Oh boy. Pollan's new book, In Defense of Food: An Eater's Manifesto, gets eviscerated in this review by James McWilliams at the Texas Observer (Laura Shapiro at Slate isn't a fan either, though offers some hope in her review; an issue of the journal Gastronomica last summer also called out Pollan on some features of his approach and message). I haven't read the new book, so this link is neither an endorsement of McWilliams's review nor of Pollan's text. But, wow, the review is a fun read.
The opening line to Pollan's new book is this: "Eat food. Not too much. Mostly plants."
McWilliams's opening line is this: "Big claims. Not too much support. Mostly unconvincing."
Janet Maslin at the Times is far more receptive to Pollan's manifesto. She calls the book a "tough, witty, cogent rebuttal to the proposition that food can be reduced to its nutritional components without the loss of something essential." (On the other side of the country, Pollan's side, the LA Times offers a neutral, moderate review.)
I won't pull out quotes from the reviews, since I can't comment on how close to the mark they are, but hope you are entertained by reading them in full and coming back with your own points.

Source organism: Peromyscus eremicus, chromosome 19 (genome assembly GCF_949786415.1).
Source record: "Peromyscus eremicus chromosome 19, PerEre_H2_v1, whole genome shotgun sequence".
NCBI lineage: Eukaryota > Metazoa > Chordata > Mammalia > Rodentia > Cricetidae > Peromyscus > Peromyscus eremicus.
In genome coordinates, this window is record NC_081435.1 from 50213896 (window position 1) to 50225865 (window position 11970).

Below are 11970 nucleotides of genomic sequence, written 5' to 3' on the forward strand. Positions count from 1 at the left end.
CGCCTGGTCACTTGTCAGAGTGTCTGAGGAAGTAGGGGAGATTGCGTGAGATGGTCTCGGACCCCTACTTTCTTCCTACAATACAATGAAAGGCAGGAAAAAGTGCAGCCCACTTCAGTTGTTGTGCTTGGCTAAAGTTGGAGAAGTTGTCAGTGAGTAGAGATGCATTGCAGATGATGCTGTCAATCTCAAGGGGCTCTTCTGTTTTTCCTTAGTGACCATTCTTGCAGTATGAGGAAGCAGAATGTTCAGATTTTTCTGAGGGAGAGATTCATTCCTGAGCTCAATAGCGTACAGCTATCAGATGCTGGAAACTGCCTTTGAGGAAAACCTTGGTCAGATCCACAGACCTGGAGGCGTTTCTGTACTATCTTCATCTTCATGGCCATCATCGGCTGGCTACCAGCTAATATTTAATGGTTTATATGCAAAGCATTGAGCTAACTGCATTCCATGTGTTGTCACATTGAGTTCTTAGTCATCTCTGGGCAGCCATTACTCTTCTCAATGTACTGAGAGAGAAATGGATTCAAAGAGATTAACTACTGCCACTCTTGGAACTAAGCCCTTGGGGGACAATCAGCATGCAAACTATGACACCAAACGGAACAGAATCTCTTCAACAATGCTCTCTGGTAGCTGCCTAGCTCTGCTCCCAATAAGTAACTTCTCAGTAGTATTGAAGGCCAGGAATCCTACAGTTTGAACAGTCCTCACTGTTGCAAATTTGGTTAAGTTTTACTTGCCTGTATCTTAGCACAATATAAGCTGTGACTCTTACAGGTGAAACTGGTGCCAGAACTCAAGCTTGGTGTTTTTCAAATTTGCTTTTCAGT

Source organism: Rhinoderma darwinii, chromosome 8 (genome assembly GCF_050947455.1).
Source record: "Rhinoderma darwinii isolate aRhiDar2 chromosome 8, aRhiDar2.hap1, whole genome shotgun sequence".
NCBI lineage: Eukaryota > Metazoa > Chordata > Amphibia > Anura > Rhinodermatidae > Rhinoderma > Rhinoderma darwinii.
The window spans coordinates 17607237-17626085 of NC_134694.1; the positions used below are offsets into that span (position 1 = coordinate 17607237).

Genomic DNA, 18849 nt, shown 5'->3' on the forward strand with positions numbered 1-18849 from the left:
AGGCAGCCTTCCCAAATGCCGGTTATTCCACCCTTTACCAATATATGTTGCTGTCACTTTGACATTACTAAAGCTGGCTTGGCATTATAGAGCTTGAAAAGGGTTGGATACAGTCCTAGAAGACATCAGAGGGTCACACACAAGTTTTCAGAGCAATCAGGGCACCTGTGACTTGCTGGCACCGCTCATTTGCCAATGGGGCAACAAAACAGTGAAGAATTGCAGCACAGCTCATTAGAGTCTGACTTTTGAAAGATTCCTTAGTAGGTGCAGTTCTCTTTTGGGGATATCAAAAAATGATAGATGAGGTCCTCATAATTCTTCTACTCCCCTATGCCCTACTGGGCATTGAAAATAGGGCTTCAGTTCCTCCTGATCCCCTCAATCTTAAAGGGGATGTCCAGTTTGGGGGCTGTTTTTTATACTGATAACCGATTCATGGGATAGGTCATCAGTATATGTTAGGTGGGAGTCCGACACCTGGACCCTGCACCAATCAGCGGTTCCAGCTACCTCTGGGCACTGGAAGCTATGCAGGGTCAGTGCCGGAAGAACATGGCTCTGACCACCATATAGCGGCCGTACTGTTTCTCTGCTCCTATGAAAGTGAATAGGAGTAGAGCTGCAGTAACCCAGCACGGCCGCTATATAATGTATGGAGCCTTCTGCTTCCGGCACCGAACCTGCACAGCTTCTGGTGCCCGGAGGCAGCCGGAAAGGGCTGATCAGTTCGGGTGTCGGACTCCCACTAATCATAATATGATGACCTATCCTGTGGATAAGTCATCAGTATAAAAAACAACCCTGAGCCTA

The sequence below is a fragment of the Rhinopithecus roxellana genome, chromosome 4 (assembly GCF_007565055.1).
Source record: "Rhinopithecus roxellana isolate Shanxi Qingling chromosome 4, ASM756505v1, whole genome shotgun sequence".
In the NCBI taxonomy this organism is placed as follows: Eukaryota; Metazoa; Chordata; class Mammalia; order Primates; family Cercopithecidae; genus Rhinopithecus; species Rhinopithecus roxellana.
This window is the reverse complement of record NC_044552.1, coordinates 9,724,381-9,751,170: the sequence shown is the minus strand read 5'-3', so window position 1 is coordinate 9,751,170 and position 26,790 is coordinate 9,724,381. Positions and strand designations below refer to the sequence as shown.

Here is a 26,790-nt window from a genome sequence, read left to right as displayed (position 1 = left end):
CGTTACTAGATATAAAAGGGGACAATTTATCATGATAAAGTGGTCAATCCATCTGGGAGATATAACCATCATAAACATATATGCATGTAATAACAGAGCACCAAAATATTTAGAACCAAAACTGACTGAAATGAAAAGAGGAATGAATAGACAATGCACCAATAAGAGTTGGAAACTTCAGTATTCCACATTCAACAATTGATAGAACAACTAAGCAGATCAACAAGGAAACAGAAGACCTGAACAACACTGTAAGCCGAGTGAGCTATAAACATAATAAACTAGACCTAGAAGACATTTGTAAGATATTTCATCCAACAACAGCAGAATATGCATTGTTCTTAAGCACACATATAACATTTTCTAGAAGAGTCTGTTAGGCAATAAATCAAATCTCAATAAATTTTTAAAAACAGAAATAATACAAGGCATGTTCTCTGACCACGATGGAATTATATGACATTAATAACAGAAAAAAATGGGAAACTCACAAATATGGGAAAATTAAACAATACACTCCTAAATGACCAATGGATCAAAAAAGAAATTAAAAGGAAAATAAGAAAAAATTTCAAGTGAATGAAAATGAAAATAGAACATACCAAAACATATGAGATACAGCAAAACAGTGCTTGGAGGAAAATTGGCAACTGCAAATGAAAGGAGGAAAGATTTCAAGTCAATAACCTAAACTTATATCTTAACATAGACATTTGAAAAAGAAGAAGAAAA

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If the book continues as his NYT Mag article, it should be quite interesting.
He basically proposes that we are focused on "nutritionism"---breaking down foods intellectually into their components and then slapping components back together haphazzardly. He argues that actual food is the best,well, food. It should be a good read.
After having read Omnivore's Dilemma, I'd be surprised if this wasn't good.
Sounds like an interesting read. I enjoy Pollan's style and wonder how much of this rebuke is political. Foods in their natural state do have something more to offer. For example, some berries with the highest quantities of antioxidants do not have the highest proportion of those actually available for absorption across the gut. Other foods offer enzymes and secondary compounds which aid digestion as well. Not to mention one could bring in ecological costs that are added for enriched foods versus those tasty vegetables grown in manure in your parents garden.